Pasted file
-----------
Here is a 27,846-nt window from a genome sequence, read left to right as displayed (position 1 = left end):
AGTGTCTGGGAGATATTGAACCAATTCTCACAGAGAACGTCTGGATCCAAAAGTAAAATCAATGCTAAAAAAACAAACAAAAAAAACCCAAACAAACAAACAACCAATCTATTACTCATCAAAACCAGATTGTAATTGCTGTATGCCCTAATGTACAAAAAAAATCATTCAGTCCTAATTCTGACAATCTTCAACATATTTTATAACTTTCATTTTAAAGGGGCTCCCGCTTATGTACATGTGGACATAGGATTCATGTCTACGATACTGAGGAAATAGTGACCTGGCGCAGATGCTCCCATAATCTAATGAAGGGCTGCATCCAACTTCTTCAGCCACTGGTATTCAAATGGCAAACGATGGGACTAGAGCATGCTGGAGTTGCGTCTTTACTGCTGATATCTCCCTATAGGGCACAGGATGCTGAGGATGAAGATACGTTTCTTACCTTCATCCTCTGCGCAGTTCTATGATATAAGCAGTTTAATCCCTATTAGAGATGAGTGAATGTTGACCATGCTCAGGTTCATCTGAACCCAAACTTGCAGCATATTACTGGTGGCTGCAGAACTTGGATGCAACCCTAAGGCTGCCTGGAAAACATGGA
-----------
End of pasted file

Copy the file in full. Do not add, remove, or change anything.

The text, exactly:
Here is a 27,846-nt window from a genome sequence, read left to right as displayed (position 1 = left end):
AGTGTCTGGGAGATATTGAACCAATTCTCACAGAGAACGTCTGGATCCAAAAGTAAAATCAATGCTAAAAAAACAAACAAAAAAAACCCAAACAAACAAACAACCAATCTATTACTCATCAAAACCAGATTGTAATTGCTGTATGCCCTAATGTACAAAAAAAATCATTCAGTCCTAATTCTGACAATCTTCAACATATTTTATAACTTTCATTTTAAAGGGGCTCCCGCTTATGTACATGTGGACATAGGATTCATGTCTACGATACTGAGGAAATAGTGACCTGGCGCAGATGCTCCCATAATCTAATGAAGGGCTGCATCCAACTTCTTCAGCCACTGGTATTCAAATGGCAAACGATGGGACTAGAGCATGCTGGAGTTGCGTCTTTACTGCTGATATCTCCCTATAGGGCACAGGATGCTGAGGATGAAGATACGTTTCTTACCTTCATCCTCTGCGCAGTTCTATGATATAAGCAGTTTAATCCCTATTAGAGATGAGTGAATGTTGACCATGCTCAGGTTCATCTGAACCCAAACTTGCAGCATATTACTGGTGGCTGCAGAACTTGGATGCAACCCTAAGGCTGCCTGGAAAACATGGA